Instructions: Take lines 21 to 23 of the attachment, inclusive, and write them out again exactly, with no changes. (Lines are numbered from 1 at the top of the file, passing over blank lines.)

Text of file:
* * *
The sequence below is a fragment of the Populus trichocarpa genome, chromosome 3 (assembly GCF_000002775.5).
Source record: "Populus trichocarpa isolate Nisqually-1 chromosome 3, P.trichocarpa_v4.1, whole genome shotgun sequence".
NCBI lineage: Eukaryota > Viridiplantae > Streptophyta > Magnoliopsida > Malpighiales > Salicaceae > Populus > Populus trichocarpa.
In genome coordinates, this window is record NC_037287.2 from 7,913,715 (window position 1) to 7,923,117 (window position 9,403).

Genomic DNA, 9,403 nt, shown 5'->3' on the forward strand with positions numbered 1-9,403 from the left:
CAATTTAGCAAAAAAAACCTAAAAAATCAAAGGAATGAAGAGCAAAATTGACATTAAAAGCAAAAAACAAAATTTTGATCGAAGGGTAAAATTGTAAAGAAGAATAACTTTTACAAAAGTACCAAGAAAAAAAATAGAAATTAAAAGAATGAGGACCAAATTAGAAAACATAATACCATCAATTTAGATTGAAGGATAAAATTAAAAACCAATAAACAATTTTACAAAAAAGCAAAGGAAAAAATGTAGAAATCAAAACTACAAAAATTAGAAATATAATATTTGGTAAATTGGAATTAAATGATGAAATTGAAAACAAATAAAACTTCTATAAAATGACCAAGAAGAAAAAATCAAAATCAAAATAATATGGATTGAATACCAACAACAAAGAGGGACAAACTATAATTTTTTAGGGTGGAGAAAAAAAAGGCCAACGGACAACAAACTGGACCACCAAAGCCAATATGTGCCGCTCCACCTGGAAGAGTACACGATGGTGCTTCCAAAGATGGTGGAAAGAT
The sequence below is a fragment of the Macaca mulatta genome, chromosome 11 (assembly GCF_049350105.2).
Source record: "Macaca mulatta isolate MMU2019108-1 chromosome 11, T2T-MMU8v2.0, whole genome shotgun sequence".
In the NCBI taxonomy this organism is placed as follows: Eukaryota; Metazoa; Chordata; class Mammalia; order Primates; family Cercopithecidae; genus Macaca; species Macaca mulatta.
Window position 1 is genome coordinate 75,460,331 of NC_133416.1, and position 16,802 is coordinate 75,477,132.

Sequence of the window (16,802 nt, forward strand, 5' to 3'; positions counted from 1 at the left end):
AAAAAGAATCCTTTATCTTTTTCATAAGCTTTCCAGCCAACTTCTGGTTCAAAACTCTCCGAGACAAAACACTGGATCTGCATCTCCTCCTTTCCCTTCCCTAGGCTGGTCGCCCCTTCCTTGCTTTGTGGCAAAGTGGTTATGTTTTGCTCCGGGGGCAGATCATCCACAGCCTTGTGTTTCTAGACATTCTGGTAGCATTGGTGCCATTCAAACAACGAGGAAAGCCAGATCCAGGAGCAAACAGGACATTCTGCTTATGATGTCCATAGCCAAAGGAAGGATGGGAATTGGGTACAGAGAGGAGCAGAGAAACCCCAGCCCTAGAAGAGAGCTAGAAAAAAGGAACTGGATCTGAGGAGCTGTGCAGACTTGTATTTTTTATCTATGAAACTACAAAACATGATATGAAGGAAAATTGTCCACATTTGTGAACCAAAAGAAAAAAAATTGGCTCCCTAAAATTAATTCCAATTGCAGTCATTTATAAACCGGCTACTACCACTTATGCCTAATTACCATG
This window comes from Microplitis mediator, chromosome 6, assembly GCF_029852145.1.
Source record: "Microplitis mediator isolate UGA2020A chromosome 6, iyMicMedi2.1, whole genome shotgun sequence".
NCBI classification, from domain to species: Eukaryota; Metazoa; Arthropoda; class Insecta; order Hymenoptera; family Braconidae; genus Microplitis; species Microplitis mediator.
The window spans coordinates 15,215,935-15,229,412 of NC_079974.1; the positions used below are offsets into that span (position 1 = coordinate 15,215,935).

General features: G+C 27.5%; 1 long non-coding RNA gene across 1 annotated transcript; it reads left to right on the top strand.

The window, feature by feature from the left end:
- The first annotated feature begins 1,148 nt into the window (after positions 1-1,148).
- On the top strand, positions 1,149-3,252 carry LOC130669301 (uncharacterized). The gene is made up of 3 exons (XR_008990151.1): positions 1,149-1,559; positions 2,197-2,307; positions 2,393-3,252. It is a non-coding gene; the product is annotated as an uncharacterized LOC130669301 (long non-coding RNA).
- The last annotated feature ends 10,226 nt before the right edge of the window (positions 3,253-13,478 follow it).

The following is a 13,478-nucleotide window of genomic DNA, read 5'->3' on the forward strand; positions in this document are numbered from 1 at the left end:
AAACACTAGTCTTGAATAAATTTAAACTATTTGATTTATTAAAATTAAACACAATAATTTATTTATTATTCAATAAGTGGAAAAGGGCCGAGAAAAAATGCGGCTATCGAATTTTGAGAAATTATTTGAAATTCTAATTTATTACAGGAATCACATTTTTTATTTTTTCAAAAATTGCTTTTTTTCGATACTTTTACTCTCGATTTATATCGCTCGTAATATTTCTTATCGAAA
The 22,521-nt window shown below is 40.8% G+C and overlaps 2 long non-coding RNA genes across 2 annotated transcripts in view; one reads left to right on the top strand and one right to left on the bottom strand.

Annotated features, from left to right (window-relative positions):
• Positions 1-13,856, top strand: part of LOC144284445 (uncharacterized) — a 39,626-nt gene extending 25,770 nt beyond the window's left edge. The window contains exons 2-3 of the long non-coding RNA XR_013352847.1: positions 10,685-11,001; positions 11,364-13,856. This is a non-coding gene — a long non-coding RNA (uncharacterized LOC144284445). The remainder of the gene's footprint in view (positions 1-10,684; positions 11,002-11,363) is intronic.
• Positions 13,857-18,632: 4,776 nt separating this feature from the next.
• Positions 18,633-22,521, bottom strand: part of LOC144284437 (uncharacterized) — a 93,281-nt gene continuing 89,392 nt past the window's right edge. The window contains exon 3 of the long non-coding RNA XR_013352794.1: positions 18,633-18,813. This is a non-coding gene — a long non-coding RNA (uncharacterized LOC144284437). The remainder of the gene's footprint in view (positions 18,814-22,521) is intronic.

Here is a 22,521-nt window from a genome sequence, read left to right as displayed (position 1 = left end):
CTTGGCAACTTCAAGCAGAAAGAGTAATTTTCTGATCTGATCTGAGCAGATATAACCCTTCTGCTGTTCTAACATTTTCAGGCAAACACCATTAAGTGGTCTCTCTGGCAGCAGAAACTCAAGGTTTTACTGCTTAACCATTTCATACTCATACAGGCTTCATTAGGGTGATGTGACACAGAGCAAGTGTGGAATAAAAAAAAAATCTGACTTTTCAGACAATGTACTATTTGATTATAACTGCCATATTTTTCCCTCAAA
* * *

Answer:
- The last annotated feature ends 10,226 nt before the right edge of the window (positions 3,253-13,478 follow it).

The following is a 13,478-nucleotide window of genomic DNA, read 5'->3' on the forward strand; positions in this document are numbered from 1 at the left end:
AAACACTAGTCTTGAATAAATTTAAACTATTTGATTTATTAAAATTAAACACAATAATTTATTTATTATTCAATAAGTGGAAAAGGGCCGAGAAAAAATGCGGCTATCGAATTTTGAGAAATTATTTGAAATTCTAATTTATTACAGGAATCACATTTTTTATTTTTTCAAAAATTGCTTTTTTTCGATACTTTTACTCTCGATTTATATCGCTCGTAATATTTCTTATCGAAA